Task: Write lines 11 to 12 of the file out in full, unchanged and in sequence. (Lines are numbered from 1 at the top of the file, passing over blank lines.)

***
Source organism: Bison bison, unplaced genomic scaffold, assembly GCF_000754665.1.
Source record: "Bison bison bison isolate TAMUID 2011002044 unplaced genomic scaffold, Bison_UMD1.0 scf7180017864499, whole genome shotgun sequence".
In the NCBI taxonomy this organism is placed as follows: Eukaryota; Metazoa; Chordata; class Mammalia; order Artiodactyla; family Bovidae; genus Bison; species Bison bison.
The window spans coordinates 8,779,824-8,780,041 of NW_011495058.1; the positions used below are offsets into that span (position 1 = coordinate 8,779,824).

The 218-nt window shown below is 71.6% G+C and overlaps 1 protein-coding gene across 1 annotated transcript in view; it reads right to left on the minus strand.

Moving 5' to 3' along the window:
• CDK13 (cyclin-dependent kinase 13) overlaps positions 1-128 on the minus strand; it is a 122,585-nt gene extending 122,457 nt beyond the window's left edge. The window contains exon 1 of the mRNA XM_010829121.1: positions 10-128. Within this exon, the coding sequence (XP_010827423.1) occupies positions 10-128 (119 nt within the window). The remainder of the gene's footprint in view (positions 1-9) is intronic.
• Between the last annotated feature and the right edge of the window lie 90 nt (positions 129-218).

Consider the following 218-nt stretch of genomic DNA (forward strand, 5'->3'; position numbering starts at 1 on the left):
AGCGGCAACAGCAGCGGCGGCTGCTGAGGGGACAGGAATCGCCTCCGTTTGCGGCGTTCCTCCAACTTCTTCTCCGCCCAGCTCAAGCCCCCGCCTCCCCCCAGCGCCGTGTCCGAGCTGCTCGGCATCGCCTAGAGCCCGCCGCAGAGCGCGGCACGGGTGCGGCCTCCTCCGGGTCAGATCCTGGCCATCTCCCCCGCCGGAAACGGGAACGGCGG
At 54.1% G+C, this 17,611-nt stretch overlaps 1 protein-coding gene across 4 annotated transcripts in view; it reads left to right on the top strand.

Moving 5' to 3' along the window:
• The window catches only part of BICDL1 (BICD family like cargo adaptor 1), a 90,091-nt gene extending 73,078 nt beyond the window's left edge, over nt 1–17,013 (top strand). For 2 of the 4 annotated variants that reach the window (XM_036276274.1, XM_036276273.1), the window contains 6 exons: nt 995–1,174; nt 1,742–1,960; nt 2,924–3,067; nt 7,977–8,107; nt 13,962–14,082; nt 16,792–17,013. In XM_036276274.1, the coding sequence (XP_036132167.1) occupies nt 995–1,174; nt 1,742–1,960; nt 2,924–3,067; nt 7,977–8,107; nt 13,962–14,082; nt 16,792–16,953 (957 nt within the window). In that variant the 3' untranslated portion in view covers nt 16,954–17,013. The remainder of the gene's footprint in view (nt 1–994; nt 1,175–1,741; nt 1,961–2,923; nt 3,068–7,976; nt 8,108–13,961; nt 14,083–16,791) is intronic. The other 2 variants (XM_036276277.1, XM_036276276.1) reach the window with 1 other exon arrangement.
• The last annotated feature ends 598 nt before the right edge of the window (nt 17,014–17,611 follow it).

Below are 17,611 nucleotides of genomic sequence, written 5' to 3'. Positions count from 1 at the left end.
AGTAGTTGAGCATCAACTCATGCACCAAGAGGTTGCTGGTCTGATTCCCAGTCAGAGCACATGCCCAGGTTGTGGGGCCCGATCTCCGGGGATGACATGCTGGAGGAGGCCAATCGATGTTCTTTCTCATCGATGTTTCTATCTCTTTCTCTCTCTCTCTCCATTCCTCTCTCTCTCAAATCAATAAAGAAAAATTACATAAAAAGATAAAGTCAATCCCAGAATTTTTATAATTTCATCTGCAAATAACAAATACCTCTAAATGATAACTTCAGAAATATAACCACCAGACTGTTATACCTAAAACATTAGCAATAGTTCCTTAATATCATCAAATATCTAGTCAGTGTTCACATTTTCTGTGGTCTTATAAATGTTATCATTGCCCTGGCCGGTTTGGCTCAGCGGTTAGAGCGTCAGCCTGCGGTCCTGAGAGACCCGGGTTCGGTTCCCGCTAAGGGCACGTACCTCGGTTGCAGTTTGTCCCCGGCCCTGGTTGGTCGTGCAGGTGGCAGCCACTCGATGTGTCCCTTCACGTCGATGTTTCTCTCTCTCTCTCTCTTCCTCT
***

At 54.1% G+C, this 17,611-nt stretch overlaps 1 protein-coding gene across 4 annotated transcripts in view; it reads left to right on the top strand.

Moving 5' to 3' along the window: